August 31, 2012
4:15-5:30 p.m., CTC 201
Parallel Session 2-C

Moderator: Dr. Edward-David Ruiz, Department of English

Ateneo de Manila University

“Code of Ethics for Translators in the Philippines: Proposed Regulation of the Profession”

This paper discusses the need for regulation of interpreters, especially in the Philippine legal setting. After recognizing the existing problems, a code of ethics for translators is proposed.

Taking into account the purposes of interpretation and translation, this proposed regulative code is seen to express the commitment to a public service orientation and define a behavior which reflects both emotional neutrality and a sincere effort to provide efficient and trustworthy service and needed confidentiality to the party needing the services of translation.

Daisy See is the Director of Chinese Studies Program. She holds doctoral units in Chinese Philosophy from Peking University. An Assistant Professor, Ms. See teaches Chinese language courses such as ,(actually all level from 1 to 6) , and Business Chinese, and Chinese Philosophy. She also does translation and interpretation, as well as research work and creating writing, in her free time. Among her notable works are “Dream Illusion Void”and A Translation of Apprehension and Investigation Materials for Law Enforcers and Inquest Prosecutors of Poaching Cases: English and Mandarin Languages, co-authorship with Atty. Adelina Villena, presented to Conservation International, Inc.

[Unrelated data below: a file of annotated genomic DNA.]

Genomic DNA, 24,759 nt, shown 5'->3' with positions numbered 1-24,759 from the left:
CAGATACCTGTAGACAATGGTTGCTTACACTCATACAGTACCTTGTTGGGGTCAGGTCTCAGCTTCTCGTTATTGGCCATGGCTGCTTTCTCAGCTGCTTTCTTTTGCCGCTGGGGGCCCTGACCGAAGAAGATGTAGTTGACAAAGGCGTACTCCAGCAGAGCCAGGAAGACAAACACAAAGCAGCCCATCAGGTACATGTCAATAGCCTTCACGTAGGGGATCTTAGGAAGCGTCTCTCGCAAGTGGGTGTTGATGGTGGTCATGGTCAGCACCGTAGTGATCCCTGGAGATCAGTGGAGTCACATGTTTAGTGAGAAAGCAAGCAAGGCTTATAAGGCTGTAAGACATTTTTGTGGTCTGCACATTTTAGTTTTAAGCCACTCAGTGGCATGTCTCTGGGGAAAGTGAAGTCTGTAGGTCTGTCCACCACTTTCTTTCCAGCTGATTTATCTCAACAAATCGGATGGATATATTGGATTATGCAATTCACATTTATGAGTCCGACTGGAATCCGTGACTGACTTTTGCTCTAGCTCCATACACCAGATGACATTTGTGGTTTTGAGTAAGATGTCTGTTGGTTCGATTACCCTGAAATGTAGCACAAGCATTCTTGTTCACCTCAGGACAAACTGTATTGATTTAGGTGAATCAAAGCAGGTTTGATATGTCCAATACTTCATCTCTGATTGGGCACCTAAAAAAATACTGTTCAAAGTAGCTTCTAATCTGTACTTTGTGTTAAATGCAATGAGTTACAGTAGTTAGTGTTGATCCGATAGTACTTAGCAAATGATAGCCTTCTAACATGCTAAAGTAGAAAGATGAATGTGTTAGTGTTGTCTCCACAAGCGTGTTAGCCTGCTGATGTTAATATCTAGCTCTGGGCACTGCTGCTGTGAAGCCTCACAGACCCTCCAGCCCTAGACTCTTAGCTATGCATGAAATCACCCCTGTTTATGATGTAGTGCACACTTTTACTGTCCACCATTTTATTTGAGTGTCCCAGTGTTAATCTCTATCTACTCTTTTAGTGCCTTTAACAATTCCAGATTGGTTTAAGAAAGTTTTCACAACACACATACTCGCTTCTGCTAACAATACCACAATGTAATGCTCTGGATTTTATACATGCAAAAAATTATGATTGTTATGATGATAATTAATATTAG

Ateneo de Manila University

“In the Middle: The Interpreter as a Mediator of Cultures”

The Japanese Agricultural Exchange Council (JAEC) is a program that brings young farmer trainees from four Southeast Asian countries, Indonesia, Malaysia, Philippines and Thailand, to Japan to learn agricultural know-how which they can teach to their fellow farmers in their home countries. Starting 2008, I was hired by to be the official interpreter for the 13 young farmer trainees selected nation-wide from the Philippines, and the 10 trainees from La Trinidad, Benguet. Since the entire program is done in Japanese, the trainees come with a basic level of Japanese language. However, the program not only involves technical training, but also introduces to them the farming lifestyle in Japan. While Interpretation problems arose in the area of interpreting technical information, since I am trained in Social Sciences and not in Agriculture. However, I also act as a mediator to explain Philippine and Japanese culture to each other. This study will look at how the act of interpretation does not only involve of the transfer of information, but the understanding of cultures as well.

Dr. Karl Ian Uy Cheng Chua is an Assistant Professor of the History Department and Japanese Studies Program of the Ateneo de Manila University. He received his Ph.D in Social Sciences from Hitotsubashi University, Tokyo. His research interest involves using comics as sources for historical research. He was the official Philippine interpreter for the Japan Agricultural Exchange Council from April 2008 to March 2010.